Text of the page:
E-GEOD-57293 - Dynamics of Nitrogen-regulated Gene Expression Reveals a Reciprocal Relationship between Cell Growth Rate and Nitrogen Catabolism

Released on 5 May 2014, last updated on 12 May 2014
Saccharomyces cerevisiae
Samples (204)
Arrays (4)
Protocols (7)
Cell growth rate is regulated in response to resource availability including the abundance, and molecular form, of essential nutrients. In the model eukaryotic cell, Saccharomyces cerevisiae (budding yeast), the molecular form of environmental nitrogen impacts both cell growth rate and mRNA expression. Disentangling causal relationships between nitrogen availability, cell growth rate and differential gene expression poses a considerable challenge. Using experimental control of cell growth rate using chemostats, we studied the effect of variation in environmental nitrogen on differential gene expression. We find that the primary determinant of nitrogen-regulated gene expression is nitrogen abundance whereas variation in nitrogen source affects the expression of only a small number of transcripts with highly specialized functions. To study the dynamics of nitrogen-responsive gene expression we perturbed steady-state nitrogen-limited chemostat cultures by addition of either proline or glutamine. Addition of either proline or glutamine to cells growing in nitrogen-limited chemostats results in repression of the nitrogen catabolite repression (NCR) regulon consistent with nitrogen abundance, and not nitrogen source, being the primary determinant of nitrogen-regulated gene expression. We find that a transition from nitrogen-limited to nitrogen-replete conditions is accompanied by rapid induction of transcripts required for protein translation. We identified a reciprocal relationship between specific regulons required for protein translation (RP and RiBi) and the NCR regulon. Using mathematical modeling we find evidence that cells adopt a metabolically inefficient growth mode during this transition. By means of high resolution time series analysis we find evidence that rapid, and potentially accelerated, mRNA degradation plays an important role in remodeling gene expression programs in response to change in environmental nitrogen. We propose that the evolutionarily conserved TORC1 signaling pathway orchestrates the balance between protein translation and assimilation of nitrogen sources at the transcriptional level to optimize rates of cell proliferation. A total of of 102 samples were analyzed in different nitrogen-limited conditions using chemostats in both steady-state and dynamic conditions. A common reference obtained from an ammonium-limited chemostat growing at a dilution rate of 0.12/hr was used for all two color hybridization experiments.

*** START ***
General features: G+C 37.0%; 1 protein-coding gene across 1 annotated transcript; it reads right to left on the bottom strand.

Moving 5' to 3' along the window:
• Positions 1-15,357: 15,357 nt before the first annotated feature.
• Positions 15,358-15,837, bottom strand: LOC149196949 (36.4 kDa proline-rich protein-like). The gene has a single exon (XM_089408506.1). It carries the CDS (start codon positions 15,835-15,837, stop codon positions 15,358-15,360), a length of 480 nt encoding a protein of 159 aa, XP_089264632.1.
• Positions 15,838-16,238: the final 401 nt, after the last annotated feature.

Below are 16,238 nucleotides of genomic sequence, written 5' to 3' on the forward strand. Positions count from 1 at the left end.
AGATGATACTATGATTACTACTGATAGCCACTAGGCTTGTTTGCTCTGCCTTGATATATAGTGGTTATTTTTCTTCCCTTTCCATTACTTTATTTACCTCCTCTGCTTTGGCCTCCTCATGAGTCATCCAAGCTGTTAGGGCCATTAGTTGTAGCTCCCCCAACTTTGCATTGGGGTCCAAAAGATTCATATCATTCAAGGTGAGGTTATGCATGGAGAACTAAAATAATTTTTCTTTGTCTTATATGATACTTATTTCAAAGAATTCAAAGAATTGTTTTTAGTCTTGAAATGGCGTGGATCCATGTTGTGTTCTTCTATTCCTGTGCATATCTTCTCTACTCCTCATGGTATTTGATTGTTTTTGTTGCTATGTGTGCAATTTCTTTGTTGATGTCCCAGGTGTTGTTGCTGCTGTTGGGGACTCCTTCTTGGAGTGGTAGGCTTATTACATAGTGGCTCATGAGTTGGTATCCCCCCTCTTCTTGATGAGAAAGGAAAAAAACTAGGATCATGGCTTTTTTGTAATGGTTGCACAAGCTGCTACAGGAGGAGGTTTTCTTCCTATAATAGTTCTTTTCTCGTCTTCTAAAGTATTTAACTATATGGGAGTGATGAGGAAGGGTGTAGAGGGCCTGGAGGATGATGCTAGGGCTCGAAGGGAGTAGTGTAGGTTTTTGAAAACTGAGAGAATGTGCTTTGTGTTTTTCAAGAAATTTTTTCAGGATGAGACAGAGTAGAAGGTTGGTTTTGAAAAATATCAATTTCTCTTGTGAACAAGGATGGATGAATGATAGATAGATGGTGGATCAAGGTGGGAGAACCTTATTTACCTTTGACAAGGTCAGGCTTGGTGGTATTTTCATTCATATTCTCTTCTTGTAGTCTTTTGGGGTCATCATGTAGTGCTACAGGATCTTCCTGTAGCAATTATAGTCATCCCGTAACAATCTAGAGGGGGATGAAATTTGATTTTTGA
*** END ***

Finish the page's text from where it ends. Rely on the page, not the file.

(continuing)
Experiment type
transcription profiling by array 
David Gresham